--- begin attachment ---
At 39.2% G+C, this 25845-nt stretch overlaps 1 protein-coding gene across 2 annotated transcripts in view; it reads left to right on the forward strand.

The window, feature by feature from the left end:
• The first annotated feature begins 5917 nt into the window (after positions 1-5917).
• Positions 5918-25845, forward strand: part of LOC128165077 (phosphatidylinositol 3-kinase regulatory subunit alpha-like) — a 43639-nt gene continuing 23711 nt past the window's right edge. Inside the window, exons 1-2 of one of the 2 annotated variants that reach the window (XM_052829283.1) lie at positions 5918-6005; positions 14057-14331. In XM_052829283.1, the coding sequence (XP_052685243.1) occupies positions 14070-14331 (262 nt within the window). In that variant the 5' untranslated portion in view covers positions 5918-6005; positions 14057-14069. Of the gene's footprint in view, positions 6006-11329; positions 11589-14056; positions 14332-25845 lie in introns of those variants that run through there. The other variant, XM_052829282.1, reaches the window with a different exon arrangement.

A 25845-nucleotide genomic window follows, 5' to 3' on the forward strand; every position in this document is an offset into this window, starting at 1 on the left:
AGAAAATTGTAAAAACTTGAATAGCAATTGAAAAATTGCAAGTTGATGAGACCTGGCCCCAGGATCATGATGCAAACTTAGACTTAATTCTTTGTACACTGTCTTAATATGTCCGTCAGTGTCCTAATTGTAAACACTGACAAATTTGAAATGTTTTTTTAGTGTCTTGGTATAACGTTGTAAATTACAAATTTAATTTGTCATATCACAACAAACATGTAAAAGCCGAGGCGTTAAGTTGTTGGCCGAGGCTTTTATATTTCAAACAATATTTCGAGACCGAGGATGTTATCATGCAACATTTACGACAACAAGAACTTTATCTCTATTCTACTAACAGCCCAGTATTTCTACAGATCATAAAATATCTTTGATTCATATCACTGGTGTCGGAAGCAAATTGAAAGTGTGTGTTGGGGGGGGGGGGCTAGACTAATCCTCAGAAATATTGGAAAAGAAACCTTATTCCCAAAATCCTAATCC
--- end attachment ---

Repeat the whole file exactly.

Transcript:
At 39.2% G+C, this 25845-nt stretch overlaps 1 protein-coding gene across 2 annotated transcripts in view; it reads left to right on the forward strand.

The window, feature by feature from the left end:
• The first annotated feature begins 5917 nt into the window (after positions 1-5917).
• Positions 5918-25845, forward strand: part of LOC128165077 (phosphatidylinositol 3-kinase regulatory subunit alpha-like) — a 43639-nt gene continuing 23711 nt past the window's right edge. Inside the window, exons 1-2 of one of the 2 annotated variants that reach the window (XM_052829283.1) lie at positions 5918-6005; positions 14057-14331. In XM_052829283.1, the coding sequence (XP_052685243.1) occupies positions 14070-14331 (262 nt within the window). In that variant the 5' untranslated portion in view covers positions 5918-6005; positions 14057-14069. Of the gene's footprint in view, positions 6006-11329; positions 11589-14056; positions 14332-25845 lie in introns of those variants that run through there. The other variant, XM_052829282.1, reaches the window with a different exon arrangement.

A 25845-nucleotide genomic window follows, 5' to 3' on the forward strand; every position in this document is an offset into this window, starting at 1 on the left:
AGAAAATTGTAAAAACTTGAATAGCAATTGAAAAATTGCAAGTTGATGAGACCTGGCCCCAGGATCATGATGCAAACTTAGACTTAATTCTTTGTACACTGTCTTAATATGTCCGTCAGTGTCCTAATTGTAAACACTGACAAATTTGAAATGTTTTTTTAGTGTCTTGGTATAACGTTGTAAATTACAAATTTAATTTGTCATATCACAACAAACATGTAAAAGCCGAGGCGTTAAGTTGTTGGCCGAGGCTTTTATATTTCAAACAATATTTCGAGACCGAGGATGTTATCATGCAACATTTACGACAACAAGAACTTTATCTCTATTCTACTAACAGCCCAGTATTTCTACAGATCATAAAATATCTTTGATTCATATCACTGGTGTCGGAAGCAAATTGAAAGTGTGTGTTGGGGGGGGGGGGCTAGACTAATCCTCAGAAATATTGGAAAAGAAACCTTATTCCCAAAATCCTAATCC